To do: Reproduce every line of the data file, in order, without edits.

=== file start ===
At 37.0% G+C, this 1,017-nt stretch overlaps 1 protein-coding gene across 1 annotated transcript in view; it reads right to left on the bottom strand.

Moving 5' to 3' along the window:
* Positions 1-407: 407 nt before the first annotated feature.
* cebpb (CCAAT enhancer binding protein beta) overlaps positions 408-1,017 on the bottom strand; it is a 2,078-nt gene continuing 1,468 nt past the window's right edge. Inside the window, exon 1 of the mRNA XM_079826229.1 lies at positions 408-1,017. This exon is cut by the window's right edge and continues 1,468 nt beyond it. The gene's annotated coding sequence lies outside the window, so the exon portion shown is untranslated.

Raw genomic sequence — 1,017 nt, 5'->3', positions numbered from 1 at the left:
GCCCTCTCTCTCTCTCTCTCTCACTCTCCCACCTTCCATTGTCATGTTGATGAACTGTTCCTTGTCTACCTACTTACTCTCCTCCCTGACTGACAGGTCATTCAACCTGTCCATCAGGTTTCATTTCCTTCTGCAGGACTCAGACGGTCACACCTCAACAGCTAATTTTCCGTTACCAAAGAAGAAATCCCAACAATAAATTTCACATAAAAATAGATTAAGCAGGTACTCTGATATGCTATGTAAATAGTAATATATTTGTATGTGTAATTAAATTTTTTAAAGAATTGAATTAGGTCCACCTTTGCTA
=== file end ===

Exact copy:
At 37.0% G+C, this 1,017-nt stretch overlaps 1 protein-coding gene across 1 annotated transcript in view; it reads right to left on the bottom strand.

Moving 5' to 3' along the window:
* Positions 1-407: 407 nt before the first annotated feature.
* cebpb (CCAAT enhancer binding protein beta) overlaps positions 408-1,017 on the bottom strand; it is a 2,078-nt gene continuing 1,468 nt past the window's right edge. Inside the window, exon 1 of the mRNA XM_079826229.1 lies at positions 408-1,017. This exon is cut by the window's right edge and continues 1,468 nt beyond it. The gene's annotated coding sequence lies outside the window, so the exon portion shown is untranslated.

Raw genomic sequence — 1,017 nt, 5'->3', positions numbered from 1 at the left:
GCCCTCTCTCTCTCTCTCTCTCACTCTCCCACCTTCCATTGTCATGTTGATGAACTGTTCCTTGTCTACCTACTTACTCTCCTCCCTGACTGACAGGTCATTCAACCTGTCCATCAGGTTTCATTTCCTTCTGCAGGACTCAGACGGTCACACCTCAACAGCTAATTTTCCGTTACCAAAGAAGAAATCCCAACAATAAATTTCACATAAAAATAGATTAAGCAGGTACTCTGATATGCTATGTAAATAGTAATATATTTGTATGTGTAATTAAATTTTTTAAAGAATTGAATTAGGTCCACCTTTGCTA